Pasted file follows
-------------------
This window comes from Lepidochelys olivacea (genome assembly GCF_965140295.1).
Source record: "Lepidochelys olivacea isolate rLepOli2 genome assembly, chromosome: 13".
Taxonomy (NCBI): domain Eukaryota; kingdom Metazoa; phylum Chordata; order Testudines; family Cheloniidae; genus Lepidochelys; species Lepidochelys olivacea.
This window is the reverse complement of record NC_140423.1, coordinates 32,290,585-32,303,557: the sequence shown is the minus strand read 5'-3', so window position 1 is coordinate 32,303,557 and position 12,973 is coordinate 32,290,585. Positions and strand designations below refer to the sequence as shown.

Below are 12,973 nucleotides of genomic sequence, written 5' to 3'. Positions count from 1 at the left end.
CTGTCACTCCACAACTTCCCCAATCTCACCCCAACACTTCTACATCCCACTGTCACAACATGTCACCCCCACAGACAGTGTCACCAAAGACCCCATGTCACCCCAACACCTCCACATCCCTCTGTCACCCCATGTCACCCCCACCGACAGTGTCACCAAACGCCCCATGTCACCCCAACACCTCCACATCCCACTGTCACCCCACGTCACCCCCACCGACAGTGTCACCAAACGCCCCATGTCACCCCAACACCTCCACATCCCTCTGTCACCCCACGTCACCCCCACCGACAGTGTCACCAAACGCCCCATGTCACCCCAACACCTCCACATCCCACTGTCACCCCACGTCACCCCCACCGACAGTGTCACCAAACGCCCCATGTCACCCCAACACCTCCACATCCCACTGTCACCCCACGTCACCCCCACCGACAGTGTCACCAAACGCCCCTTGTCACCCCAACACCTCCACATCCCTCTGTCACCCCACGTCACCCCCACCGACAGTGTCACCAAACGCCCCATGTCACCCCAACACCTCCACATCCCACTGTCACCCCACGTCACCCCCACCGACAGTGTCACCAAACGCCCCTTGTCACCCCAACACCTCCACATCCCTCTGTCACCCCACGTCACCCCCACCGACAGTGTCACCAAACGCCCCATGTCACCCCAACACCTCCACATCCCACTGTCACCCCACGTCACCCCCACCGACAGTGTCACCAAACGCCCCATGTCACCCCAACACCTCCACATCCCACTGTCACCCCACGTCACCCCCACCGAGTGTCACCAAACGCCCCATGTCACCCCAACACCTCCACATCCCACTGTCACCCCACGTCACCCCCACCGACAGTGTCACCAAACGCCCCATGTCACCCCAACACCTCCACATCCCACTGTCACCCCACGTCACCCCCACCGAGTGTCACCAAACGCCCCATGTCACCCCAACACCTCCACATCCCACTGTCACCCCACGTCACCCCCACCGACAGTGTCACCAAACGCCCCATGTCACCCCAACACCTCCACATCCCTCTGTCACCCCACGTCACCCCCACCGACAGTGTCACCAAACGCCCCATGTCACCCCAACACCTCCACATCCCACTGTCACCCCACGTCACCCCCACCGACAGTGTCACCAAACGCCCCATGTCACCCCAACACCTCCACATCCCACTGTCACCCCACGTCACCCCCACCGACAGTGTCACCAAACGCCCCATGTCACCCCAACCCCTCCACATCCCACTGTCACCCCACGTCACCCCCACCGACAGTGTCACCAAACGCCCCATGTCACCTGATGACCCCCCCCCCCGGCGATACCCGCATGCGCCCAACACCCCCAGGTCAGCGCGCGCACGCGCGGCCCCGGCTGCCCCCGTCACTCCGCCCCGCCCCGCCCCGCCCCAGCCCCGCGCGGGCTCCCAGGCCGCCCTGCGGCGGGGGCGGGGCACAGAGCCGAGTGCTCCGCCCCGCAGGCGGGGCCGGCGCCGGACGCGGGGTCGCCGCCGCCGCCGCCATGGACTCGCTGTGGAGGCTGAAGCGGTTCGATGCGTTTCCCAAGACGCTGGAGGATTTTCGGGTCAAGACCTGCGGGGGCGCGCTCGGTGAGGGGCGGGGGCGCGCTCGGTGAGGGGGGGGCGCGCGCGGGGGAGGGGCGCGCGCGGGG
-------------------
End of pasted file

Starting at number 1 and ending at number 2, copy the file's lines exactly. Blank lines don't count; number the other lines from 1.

This window comes from Lepidochelys olivacea (genome assembly GCF_965140295.1).
Source record: "Lepidochelys olivacea isolate rLepOli2 genome assembly, chromosome: 13".